The explosion at the West Fertilizer Company facility in West, Texas, on April 17 provided Professor Ellen Margrethe Basse of Denmark with a comparative law lesson for the students enrolled in the College of Law's foreign enrichment course, International Perspectives on Urban Law and Policy. The explosion that killed 14 people, injured 160 and destroyed homes, businesses, a middle school and a nursing home in the small town community has led to many news stories about whether regulators could have prevented this disaster.
However, Basse used the West Texas disaster to illustrate to students the difference in European land use law and American land use law. Using an USA Today news article with a map of the area surrounding the West Fertilizer Plant, Basse was able to show the students just how close the homes, nursing home and hospital were to the plant. Pointing to homes less than 1,000 feet away from the plant, Basse told the students, "In Denmark, you cannot have homes and businesses located so close to dangerous activities. There is a European Union law, the SEVESCO Directive, which has been implemented into all member states legislation that prohibits hazardous activities within 500 meters, or 1,640 feet, of residential areas, including schools and hospitals."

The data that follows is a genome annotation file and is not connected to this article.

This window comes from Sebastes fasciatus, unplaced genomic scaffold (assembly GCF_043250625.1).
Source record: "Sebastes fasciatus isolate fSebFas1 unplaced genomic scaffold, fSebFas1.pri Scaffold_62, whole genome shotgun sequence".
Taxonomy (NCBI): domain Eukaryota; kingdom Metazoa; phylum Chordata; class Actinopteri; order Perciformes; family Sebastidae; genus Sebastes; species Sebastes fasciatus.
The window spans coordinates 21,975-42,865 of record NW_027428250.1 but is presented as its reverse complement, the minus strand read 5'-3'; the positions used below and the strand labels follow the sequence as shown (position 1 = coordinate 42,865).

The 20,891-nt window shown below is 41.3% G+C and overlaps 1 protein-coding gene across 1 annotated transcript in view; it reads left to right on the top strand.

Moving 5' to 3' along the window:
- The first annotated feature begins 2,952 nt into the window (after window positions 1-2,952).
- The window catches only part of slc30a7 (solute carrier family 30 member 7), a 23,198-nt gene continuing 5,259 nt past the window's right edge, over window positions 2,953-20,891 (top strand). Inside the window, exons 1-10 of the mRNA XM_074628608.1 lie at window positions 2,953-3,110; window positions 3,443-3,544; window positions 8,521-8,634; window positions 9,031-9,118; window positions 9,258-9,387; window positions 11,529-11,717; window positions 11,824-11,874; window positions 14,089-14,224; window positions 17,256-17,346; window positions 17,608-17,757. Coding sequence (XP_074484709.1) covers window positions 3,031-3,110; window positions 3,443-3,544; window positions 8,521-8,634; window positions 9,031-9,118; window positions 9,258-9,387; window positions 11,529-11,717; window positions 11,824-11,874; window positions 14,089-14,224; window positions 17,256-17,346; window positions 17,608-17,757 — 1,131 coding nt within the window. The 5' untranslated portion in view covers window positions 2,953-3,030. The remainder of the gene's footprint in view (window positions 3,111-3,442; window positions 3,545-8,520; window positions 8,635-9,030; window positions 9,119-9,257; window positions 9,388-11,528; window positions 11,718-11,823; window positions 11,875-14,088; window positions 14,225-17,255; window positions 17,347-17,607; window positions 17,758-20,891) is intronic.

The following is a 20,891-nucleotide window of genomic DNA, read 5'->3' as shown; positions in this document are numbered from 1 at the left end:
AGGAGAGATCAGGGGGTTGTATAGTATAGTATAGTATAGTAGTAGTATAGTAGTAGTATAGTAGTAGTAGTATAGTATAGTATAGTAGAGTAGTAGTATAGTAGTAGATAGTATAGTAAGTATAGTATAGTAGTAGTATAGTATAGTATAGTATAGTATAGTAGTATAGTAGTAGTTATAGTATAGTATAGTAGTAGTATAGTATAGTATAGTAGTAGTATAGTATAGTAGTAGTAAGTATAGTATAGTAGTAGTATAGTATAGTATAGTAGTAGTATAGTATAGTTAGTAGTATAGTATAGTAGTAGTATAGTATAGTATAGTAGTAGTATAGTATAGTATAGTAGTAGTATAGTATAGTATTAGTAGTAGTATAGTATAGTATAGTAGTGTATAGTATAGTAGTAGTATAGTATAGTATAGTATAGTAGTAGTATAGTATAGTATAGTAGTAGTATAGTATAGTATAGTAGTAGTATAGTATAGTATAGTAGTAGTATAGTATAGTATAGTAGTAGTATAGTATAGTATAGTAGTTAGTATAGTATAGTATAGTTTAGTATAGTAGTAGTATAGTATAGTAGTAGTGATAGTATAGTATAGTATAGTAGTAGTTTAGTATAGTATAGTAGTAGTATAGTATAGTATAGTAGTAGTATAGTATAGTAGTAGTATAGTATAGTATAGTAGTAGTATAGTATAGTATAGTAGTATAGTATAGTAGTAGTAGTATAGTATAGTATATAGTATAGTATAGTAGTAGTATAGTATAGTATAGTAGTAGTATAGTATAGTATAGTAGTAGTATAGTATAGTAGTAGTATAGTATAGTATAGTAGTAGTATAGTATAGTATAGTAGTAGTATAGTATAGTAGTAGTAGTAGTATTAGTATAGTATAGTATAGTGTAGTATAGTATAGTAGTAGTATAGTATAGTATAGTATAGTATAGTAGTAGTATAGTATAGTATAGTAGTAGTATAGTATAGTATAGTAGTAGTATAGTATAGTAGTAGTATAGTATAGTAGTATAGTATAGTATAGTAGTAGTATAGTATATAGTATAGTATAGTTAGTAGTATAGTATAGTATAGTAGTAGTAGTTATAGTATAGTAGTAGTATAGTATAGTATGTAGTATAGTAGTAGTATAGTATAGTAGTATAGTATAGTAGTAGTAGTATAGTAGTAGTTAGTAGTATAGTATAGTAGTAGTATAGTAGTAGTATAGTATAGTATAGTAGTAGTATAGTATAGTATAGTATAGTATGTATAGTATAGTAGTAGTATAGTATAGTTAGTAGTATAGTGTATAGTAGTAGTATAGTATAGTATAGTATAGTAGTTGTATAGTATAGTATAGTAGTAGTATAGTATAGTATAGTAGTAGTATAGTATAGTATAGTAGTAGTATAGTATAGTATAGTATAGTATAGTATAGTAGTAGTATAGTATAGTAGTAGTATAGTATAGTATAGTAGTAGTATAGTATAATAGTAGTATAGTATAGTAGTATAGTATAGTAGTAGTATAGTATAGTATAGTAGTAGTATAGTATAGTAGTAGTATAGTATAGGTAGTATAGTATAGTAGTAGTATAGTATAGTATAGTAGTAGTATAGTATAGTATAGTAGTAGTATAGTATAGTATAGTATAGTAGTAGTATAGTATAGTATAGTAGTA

The International Perspectives course is an interdisciplinary class drawing graduate students university wide to learn about environmental, land use, and growth management issues in other countries and features three internationally recognized foreign visiting professors. Basse was the last of three foreign visiting professors to teach in the course this semester. Her lectures provided students with a European perspective on urban law and policy. "The European Union is the most urbanized region in the world; about 80 percent of people live in cities and towns," said Basse.
To set the stage for her course segment, she began with an overview of the constitutional and institutional framework for the development of environmental law at the European Union level, comparing it to the law in the United States. Basse then shifted her lectures to smart growth, explaining Danish traditions in spatial planning and the implementation of EU environmental directives into Danish law. Her last lecture focused on environmental liability and the rules for compensation.
Basse is a professor in Environmental Law at Aarhus University in the School of Business and Social Sciences in Denmark. Her research and teaching focuses on growth management, environmental law, and the impact of globalization on the development of environmental legislation in Greenland. She is one of Europe's most prolific writers in the fields of land use and environmental law.